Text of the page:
Now, if anyone has suggestions on how we can do the venue and logistics better (we’re trying something different for the next meeting), how we can get sponsors to better understand the value proposition of community engagement, and how we can get more people interested and actually turning up to meetings, feel free to reach out. We’re also very keen to get more customer involvement, either via leadership or content presentation, so please let us know if that’s something you’d like to explore further as well.

 

Brisbane VMUG – November 2017

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The November edition of the Brisbane VMUG meeting will be held on Thursday 30th November at the Toobirds Bistro and Bar (127 Creek Street, Brisbane) from 4 – 6:30pm. It’s sponsored by HyTrust and NetApp and promises to be a great afternoon.

Here’s the jam-packed agenda:

  • Refreshments and drinks
  • VMUG Intro (by me)
  • VMware Presentation: vRealize Lifecycle Manager (Michael Francis, VCDX #42)
  • HyTrust Presentation: Regain Control of the Cloud (Kevin Middleton)
  • NetApp Presentation: What’s new @ NetApp? SolidFire, HCI & an irrational love of VVols
  • Skills and Career Progression (Claire O’Dwyer, Sydney VMUG Leader and Recruitment Specialist with FTS Resourcing)
  • Q&A
  • Refreshments and drinks

HyTrust and NetApp have gone to great lengths to make sure this will be a fun and informative session. I’m really looking forward to hearing about HyTrust’s take on protecting virtualised cloud infrastructure and virtual workloads. I’m also interested to hear more about NetApp’s HCI offering, what’s happening with SolidFire and their VVols integration. You can find out more information and register for the event here. I hope to see you there. Also, if you’re interested in sponsoring one of these events, please get in touch with me and I can help make it happen.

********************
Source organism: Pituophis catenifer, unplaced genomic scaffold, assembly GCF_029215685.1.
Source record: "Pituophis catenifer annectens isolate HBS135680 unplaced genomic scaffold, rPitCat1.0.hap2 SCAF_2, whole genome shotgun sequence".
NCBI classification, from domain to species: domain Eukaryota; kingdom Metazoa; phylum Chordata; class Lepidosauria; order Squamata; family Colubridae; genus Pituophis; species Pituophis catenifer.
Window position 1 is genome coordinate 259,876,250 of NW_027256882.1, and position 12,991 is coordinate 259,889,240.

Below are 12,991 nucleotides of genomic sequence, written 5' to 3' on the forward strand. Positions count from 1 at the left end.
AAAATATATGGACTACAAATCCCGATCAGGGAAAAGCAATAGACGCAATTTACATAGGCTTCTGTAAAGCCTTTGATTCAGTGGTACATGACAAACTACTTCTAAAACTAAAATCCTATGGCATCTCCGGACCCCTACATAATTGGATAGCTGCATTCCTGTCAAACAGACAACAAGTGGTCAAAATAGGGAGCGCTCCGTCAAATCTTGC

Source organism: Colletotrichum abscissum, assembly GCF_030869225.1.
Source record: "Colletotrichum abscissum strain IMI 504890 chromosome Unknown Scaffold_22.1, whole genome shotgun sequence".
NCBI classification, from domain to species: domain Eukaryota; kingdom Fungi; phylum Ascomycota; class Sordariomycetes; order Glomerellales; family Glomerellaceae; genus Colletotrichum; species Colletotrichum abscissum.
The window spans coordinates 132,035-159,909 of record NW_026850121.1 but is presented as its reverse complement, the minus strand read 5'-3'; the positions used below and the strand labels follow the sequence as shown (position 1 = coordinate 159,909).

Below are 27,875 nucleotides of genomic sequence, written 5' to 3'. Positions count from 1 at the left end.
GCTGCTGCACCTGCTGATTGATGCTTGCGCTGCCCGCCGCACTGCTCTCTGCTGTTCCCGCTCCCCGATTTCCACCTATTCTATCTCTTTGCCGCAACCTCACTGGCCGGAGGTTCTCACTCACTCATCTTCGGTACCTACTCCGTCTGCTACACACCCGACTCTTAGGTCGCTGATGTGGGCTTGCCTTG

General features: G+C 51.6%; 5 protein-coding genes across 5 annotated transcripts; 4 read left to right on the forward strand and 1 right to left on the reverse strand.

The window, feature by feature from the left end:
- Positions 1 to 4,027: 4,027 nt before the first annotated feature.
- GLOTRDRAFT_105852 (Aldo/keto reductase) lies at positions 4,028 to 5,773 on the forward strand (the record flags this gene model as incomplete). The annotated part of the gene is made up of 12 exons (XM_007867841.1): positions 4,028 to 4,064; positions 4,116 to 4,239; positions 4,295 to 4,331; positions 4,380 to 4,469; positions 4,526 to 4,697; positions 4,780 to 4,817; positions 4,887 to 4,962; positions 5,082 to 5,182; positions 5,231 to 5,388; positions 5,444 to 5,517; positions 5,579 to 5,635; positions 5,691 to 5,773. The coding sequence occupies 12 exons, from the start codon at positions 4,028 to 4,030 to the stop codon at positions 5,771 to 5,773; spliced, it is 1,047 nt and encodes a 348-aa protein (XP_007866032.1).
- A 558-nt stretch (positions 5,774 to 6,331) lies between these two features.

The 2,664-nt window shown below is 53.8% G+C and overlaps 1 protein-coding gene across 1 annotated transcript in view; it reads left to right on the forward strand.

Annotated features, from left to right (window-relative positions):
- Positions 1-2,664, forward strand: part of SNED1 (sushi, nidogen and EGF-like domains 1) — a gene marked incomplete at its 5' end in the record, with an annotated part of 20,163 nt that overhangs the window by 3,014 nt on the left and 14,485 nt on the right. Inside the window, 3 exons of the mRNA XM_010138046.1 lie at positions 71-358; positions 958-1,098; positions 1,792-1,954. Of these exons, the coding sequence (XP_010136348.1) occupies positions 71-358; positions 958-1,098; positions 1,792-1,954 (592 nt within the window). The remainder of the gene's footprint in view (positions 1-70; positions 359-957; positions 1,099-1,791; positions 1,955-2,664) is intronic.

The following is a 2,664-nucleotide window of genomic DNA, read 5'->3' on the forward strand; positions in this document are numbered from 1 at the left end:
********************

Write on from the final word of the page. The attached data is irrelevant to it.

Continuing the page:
VMware – vFORUM and VMDownUnderground 2017

vFORUM 2017

vFORUM 2017 is coming up very soon. It’s being held at the International Convention Centre (ICC) at Darling Harbour on Thursday 2 November 2017. (The ICC is the old convention centre. But they’ve done it up, so now it’s “international”.)

You’ll get to see a VMware Keynote featuring our VMware Global Executives Sanjay Poonen – COO, Customer Operations and Chris Wolf – VP & CTO Global Field.

There will also be breakout sessions designed to help you “Realize What’s Possible”:

  • Technical and Business sessions;
  • Partner sessions; and
  • Security and Mobility Experience Showcase and Theatrettes.

There’s also the “TechDay@vFORUM”, with dedicated Deep Dive sessions covering:

  • Integrating Public Clouds;
  • Transforming Security;
  • Modernizing Your Data Centres; and
  • Empowering Your Digital Workspace.

Access to the TechDay sessions costs $605 (inc GST), whilst access to the general session admission is free. It should be a lot of fun and informative. You can find out more about it here.

 

VMDownUnderground 2017

VMDownUnderground 2017 will be held on Wednesday the 1st November (the night before vFORUM) and is sponsored by Dell EMC. It’s being held at the Metropolitan Hotel Sydney (1 Bridge Street, Sydney) from 6 – 9pm. It should be a great night. You can grab your free (!) ticket from here.

VMware – VMworld 2017 – Wrap-up and Link-o-rama